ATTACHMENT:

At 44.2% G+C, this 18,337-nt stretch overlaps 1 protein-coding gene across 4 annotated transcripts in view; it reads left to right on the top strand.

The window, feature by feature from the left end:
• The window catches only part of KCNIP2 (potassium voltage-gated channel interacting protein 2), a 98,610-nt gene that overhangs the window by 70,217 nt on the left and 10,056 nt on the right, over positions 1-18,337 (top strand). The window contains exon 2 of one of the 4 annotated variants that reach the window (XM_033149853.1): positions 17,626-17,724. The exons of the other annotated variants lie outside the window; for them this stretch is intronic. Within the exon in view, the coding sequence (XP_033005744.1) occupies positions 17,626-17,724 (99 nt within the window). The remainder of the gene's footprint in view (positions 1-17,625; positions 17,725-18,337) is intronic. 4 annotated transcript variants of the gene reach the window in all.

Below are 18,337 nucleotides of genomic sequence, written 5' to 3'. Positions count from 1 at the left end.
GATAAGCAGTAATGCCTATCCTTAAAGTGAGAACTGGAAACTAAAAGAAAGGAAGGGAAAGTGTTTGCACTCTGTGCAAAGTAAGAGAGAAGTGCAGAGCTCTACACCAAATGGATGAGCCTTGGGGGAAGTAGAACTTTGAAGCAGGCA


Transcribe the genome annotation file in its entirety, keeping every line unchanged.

At 44.2% G+C, this 18,337-nt stretch overlaps 1 protein-coding gene across 4 annotated transcripts in view; it reads left to right on the top strand.

The window, feature by feature from the left end:
• The window catches only part of KCNIP2 (potassium voltage-gated channel interacting protein 2), a 98,610-nt gene that overhangs the window by 70,217 nt on the left and 10,056 nt on the right, over positions 1-18,337 (top strand). The window contains exon 2 of one of the 4 annotated variants that reach the window (XM_033149853.1): positions 17,626-17,724. The exons of the other annotated variants lie outside the window; for them this stretch is intronic. Within the exon in view, the coding sequence (XP_033005744.1) occupies positions 17,626-17,724 (99 nt within the window). The remainder of the gene's footprint in view (positions 1-17,625; positions 17,725-18,337) is intronic. 4 annotated transcript variants of the gene reach the window in all.

Below are 18,337 nucleotides of genomic sequence, written 5' to 3'. Positions count from 1 at the left end.
GATAAGCAGTAATGCCTATCCTTAAAGTGAGAACTGGAAACTAAAAGAAAGGAAGGGAAAGTGTTTGCACTCTGTGCAAAGTAAGAGAGAAGTGCAGAGCTCTACACCAAATGGATGAGCCTTGGGGGAAGTAGAACTTTGAAGCAGGCA